Adult and Pediatric Rehabilitation Center
Phone 727.954.5635 Fax 727.914.6904 email@example.com
Locations in St. Petersburg and Ft. Myers
Standards of Ethical Conduct Because You Can Learn
(Adapted from the Code of Ethics of the Education Profession in Florida and Principles
of Professional Conduct for the Education Profession in Florida)
1. Our school values the worth and dignity of every person, the pursuit of truth, devotion
to excellence, acquisition of knowledge, and the nurture of democratic citizenship.
Essential to the achievement of these standards are the freedom to learn and to teach and
the guarantee of equal opportunity for all.
2. Our primary concern is the student and the development of the students potential.
Employees will therefore strive for professional growth and will seek to exercise the best
professional judgment and integrity.
3. Concern for the student requires that our instructional personnel:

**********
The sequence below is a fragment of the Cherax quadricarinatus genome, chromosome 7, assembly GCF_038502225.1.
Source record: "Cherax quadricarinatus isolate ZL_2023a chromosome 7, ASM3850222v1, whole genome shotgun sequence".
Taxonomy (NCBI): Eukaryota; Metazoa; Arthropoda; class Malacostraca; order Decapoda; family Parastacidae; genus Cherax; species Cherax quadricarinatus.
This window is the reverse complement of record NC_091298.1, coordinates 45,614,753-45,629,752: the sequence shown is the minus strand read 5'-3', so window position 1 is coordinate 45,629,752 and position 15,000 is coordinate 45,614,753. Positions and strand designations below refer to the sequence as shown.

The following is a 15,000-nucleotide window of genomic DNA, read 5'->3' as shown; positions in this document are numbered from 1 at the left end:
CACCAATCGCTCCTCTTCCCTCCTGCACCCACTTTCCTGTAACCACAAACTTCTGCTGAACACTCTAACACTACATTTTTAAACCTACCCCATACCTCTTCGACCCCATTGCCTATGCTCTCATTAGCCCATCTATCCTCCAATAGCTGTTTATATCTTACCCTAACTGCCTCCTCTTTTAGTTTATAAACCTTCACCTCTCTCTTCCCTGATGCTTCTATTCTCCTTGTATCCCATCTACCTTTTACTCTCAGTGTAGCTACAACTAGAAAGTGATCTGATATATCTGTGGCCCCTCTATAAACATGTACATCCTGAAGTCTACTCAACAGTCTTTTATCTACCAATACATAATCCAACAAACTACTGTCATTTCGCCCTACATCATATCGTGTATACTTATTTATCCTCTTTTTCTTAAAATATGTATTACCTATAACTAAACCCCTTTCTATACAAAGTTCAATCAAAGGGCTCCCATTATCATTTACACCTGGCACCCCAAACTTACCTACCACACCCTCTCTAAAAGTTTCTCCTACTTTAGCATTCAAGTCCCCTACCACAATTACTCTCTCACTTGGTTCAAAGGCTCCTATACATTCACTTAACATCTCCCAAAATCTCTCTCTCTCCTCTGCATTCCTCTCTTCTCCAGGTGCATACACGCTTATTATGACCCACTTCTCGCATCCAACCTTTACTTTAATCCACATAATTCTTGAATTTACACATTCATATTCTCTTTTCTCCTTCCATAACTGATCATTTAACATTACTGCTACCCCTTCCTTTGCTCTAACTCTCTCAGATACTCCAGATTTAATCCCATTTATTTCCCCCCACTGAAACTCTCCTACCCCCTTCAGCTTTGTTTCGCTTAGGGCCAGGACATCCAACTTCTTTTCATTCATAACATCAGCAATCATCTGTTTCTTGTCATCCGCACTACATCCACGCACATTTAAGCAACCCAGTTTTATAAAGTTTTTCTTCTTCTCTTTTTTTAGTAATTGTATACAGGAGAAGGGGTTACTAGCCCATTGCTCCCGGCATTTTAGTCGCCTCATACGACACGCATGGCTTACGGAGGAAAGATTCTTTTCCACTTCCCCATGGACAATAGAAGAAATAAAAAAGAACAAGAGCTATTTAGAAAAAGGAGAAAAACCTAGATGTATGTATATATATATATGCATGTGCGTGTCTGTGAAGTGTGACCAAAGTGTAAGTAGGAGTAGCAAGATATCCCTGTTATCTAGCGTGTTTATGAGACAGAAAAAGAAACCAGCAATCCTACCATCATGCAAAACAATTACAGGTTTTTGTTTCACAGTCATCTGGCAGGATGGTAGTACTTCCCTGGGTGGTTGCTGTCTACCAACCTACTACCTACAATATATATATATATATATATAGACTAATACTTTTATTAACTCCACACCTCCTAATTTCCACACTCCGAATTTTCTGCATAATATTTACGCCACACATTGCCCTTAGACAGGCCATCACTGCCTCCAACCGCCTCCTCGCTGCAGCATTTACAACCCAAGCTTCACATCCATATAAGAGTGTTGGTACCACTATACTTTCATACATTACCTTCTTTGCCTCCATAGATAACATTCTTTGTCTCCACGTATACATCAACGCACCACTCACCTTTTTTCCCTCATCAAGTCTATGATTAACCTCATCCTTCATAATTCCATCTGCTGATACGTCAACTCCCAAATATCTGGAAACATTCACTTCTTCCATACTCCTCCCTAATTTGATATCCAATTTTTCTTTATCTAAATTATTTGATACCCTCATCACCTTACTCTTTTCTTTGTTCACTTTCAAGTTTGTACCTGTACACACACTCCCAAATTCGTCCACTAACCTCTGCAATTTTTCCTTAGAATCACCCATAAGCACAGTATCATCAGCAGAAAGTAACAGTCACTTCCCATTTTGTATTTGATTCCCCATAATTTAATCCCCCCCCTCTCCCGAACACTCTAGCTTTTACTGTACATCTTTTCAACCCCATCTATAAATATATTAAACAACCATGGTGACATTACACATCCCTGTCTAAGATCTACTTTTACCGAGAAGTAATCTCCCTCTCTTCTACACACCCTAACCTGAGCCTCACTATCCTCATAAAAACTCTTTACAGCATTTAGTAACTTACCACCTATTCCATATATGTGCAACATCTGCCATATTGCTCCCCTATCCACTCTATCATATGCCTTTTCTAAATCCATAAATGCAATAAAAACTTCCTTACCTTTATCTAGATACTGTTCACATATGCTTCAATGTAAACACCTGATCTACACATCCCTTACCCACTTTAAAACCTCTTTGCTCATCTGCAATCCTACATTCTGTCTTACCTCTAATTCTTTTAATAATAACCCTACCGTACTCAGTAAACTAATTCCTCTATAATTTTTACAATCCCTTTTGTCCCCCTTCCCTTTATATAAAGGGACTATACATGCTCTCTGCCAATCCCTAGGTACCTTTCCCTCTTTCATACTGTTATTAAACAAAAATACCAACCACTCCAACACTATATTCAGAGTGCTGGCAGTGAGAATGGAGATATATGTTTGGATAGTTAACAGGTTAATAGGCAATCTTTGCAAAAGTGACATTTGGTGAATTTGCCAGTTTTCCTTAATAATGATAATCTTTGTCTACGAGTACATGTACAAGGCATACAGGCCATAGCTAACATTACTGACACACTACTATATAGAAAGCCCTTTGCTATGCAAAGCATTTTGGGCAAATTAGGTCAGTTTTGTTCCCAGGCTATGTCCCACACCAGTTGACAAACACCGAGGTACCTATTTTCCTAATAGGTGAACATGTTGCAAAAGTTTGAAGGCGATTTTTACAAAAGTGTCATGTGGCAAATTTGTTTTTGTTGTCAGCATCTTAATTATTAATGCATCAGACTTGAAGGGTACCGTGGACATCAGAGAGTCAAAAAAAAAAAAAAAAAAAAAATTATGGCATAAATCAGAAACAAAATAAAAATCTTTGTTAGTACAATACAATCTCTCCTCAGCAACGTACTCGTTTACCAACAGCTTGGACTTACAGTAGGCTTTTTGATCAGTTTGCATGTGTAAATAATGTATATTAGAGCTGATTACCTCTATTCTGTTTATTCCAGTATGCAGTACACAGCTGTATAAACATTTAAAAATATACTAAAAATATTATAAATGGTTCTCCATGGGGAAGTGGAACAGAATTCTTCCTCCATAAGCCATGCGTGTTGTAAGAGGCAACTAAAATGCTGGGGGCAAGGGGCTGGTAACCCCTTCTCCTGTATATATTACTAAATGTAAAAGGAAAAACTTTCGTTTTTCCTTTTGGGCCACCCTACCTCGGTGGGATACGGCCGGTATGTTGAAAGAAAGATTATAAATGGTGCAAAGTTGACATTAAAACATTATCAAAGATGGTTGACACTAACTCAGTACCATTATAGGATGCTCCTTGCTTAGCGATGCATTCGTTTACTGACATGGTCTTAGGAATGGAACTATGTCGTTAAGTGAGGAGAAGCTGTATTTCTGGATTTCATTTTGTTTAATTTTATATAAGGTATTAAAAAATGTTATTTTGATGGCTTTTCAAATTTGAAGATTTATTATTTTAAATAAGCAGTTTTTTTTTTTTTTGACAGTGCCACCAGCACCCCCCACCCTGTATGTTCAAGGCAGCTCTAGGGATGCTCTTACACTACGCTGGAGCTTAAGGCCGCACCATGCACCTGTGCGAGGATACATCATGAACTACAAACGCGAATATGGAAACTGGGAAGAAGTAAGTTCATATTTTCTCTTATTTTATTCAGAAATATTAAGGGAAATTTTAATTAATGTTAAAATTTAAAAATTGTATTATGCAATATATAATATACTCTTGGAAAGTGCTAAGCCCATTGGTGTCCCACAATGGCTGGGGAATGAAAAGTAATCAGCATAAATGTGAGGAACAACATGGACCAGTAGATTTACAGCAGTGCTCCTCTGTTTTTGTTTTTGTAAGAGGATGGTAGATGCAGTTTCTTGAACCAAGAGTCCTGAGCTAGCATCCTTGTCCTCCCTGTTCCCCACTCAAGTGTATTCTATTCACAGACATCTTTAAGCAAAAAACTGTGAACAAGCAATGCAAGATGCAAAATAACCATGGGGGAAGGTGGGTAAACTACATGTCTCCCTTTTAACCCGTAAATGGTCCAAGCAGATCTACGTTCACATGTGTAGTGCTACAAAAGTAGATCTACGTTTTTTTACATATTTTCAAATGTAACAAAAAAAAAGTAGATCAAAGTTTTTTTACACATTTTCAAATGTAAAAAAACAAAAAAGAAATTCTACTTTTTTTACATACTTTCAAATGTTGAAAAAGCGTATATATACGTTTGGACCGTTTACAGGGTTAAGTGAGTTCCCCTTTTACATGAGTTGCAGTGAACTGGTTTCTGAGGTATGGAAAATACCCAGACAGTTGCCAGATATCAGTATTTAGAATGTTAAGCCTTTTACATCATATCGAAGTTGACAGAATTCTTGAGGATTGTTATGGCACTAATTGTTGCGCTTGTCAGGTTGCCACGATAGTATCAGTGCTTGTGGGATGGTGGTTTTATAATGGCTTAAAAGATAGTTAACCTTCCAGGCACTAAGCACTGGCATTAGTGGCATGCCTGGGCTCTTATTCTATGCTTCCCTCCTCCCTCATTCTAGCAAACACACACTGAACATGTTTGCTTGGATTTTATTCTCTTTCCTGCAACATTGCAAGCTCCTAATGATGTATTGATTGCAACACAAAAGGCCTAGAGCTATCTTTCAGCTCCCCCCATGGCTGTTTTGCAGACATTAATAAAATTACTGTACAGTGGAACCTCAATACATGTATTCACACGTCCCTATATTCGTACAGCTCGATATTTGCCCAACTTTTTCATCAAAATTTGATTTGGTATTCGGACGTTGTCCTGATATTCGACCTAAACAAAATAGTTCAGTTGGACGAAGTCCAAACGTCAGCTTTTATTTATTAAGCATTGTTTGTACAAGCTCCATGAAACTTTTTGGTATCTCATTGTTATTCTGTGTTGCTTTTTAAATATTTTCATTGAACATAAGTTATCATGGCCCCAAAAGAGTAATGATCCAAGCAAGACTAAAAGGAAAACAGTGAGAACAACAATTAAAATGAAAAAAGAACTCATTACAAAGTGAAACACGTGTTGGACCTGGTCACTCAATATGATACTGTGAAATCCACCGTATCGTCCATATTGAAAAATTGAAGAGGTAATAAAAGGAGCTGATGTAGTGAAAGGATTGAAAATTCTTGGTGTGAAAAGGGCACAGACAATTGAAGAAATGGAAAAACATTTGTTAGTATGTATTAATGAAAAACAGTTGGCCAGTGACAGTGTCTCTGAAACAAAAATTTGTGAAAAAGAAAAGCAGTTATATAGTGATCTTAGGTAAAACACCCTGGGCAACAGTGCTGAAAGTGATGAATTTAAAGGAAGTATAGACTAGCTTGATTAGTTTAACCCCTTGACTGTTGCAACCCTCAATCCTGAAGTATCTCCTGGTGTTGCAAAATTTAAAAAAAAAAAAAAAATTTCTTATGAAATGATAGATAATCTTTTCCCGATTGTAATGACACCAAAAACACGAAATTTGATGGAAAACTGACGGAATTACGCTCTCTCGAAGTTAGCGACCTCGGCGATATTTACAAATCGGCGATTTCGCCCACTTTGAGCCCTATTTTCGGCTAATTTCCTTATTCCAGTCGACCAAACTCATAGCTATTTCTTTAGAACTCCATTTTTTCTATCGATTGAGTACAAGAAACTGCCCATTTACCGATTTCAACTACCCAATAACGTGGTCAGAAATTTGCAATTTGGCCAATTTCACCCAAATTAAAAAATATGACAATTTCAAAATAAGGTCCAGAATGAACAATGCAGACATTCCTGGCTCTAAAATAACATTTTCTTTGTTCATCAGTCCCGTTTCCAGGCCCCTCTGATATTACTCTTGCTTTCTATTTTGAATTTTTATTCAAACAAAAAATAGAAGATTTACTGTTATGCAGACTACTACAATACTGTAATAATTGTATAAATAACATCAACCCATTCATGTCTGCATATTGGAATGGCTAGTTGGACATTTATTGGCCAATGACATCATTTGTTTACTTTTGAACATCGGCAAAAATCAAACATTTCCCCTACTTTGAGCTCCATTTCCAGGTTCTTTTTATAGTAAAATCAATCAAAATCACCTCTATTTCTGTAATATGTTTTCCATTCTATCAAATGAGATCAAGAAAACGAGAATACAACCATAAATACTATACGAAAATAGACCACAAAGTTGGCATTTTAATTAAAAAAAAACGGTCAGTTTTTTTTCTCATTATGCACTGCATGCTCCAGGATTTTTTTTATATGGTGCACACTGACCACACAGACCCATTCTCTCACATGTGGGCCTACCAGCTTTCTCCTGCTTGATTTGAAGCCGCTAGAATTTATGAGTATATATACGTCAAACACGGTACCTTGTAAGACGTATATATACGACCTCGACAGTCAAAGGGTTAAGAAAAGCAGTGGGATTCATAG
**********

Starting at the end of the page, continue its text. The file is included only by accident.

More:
a. Shall make reasonable effort to protect the student from conditions harmful to
learning and/or to the students mental and/or physical health and/or safety.
b. Shall not unreasonably restrain a student from independent action in pursuit of
c. Shall not unreasonably deny a student access to diverse points of view.
d. Shall not intentionally suppress or distort subject matter relevant to a student's
e. Shall not intentionally expose a student to unnecessary embarrassment or
f. Shall not intentionally violate or deny a students legal rights.
g. Shall not harass or discriminate against any student on the basis of race, color,
religion, sex, age, national or ethnic origin, political beliefs, marital status,
handicapping condition, sexual orientation, or social and family background and